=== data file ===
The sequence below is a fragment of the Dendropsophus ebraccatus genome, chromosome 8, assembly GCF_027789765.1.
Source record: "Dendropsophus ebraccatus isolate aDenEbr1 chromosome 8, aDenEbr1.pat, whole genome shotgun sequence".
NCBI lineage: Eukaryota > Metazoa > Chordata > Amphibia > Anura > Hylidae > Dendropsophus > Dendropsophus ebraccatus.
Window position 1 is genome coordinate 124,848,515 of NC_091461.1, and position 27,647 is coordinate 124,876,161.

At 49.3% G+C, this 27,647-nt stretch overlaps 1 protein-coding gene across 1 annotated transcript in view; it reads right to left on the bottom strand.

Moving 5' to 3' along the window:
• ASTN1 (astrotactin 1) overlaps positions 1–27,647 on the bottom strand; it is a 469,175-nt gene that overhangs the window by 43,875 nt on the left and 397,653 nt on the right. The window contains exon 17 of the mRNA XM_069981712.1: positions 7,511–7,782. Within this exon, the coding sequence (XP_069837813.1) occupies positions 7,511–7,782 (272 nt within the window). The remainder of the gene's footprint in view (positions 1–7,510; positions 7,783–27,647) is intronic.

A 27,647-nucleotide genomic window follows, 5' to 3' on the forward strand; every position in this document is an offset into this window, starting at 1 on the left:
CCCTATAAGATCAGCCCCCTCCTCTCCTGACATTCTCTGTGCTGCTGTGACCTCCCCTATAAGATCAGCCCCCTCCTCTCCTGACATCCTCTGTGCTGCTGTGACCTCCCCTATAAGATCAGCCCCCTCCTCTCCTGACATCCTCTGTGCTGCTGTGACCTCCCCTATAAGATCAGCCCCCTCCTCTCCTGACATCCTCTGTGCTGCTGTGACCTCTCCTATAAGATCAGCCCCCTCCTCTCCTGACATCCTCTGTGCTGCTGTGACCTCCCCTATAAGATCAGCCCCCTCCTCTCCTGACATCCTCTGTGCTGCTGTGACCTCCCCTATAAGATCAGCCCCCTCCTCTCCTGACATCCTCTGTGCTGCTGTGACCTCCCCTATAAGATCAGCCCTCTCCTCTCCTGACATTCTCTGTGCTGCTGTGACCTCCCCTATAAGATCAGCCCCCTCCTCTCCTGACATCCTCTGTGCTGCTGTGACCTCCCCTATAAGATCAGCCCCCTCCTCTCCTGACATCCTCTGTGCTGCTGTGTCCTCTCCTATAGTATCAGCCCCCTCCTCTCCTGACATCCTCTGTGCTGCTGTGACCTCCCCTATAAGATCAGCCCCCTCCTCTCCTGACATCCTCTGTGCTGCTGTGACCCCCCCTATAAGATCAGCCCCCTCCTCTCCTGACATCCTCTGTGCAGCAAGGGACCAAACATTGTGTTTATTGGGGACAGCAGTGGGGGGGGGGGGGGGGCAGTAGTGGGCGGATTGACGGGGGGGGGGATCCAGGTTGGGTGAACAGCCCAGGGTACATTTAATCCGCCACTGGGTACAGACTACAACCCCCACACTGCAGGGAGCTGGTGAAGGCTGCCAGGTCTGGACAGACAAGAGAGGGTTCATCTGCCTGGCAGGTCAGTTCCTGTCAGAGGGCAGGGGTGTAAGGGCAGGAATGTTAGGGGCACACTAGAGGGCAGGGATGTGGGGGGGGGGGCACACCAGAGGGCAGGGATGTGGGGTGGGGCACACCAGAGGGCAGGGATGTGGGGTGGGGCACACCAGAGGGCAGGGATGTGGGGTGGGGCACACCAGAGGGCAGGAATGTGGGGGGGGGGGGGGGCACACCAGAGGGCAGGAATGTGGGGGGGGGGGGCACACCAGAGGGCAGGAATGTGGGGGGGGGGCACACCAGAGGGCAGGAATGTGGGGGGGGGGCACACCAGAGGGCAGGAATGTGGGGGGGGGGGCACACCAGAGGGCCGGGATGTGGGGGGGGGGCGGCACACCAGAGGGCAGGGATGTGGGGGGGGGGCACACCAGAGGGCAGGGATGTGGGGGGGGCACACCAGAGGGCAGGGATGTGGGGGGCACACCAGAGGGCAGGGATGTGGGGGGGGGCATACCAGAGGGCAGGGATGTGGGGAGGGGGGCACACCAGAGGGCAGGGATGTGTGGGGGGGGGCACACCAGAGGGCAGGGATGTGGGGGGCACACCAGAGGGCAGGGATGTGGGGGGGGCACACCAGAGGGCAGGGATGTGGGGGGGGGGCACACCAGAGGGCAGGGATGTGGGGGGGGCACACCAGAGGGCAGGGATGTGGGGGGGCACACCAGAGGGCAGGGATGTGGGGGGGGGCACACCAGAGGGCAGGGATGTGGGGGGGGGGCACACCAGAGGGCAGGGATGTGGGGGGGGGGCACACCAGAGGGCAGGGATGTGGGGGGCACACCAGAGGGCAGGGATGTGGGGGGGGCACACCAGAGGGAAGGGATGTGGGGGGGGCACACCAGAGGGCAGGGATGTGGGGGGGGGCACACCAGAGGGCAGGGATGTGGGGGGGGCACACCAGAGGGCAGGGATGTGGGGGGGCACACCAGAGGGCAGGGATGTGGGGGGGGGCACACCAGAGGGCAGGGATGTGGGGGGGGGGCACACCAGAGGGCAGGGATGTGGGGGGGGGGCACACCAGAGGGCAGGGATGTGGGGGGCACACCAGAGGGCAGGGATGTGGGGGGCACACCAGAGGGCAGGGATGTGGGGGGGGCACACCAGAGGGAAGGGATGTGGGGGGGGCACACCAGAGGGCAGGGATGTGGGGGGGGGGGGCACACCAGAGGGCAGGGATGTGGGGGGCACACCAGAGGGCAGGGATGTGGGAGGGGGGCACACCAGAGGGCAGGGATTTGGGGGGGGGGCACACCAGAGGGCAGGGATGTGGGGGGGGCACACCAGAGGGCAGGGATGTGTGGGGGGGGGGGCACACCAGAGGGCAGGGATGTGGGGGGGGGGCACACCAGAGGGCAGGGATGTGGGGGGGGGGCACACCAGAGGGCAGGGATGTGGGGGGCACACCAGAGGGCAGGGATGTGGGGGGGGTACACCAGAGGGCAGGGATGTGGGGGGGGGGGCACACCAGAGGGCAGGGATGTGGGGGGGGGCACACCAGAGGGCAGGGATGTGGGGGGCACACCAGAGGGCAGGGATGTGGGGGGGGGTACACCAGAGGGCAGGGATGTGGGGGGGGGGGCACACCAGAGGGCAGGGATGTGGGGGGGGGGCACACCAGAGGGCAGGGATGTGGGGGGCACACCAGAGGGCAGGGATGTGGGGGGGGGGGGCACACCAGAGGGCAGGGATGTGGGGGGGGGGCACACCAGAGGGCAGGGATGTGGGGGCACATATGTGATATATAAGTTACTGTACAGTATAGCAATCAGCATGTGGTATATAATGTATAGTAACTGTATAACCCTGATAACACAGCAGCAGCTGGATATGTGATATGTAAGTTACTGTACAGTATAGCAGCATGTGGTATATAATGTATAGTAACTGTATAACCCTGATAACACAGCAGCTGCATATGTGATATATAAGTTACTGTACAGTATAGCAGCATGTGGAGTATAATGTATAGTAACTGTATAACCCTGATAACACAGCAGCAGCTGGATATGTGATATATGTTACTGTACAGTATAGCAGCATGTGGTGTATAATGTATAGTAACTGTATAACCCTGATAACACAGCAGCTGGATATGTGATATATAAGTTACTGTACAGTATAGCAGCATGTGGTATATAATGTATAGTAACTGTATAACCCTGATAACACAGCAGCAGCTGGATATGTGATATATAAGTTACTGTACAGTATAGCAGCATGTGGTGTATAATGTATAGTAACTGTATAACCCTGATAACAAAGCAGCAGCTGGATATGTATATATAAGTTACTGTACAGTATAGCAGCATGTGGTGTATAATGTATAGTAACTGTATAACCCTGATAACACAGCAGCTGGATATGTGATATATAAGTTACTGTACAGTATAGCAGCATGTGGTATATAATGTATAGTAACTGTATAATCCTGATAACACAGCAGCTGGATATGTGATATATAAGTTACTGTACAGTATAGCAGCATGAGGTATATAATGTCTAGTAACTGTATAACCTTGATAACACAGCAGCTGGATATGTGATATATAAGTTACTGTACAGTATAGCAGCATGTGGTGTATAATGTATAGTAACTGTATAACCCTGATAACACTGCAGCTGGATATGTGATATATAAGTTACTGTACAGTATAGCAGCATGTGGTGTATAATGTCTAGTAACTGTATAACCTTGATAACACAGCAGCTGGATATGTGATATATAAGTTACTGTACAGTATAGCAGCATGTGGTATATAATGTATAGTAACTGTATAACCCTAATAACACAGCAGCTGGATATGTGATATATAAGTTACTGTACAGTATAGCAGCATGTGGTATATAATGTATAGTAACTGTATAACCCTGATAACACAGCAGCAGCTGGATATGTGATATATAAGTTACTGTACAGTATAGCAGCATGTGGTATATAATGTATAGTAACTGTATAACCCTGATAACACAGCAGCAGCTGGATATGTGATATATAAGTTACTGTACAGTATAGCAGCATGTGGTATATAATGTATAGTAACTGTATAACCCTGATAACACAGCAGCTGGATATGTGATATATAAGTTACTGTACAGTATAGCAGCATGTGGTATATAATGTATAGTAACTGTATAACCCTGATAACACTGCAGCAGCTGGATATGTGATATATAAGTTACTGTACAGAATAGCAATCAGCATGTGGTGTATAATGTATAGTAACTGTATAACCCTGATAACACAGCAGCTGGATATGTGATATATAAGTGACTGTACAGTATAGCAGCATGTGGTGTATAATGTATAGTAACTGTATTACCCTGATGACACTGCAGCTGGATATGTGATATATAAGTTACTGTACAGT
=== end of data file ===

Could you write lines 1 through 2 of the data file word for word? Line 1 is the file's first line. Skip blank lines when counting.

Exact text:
The sequence below is a fragment of the Dendropsophus ebraccatus genome, chromosome 8, assembly GCF_027789765.1.
Source record: "Dendropsophus ebraccatus isolate aDenEbr1 chromosome 8, aDenEbr1.pat, whole genome shotgun sequence".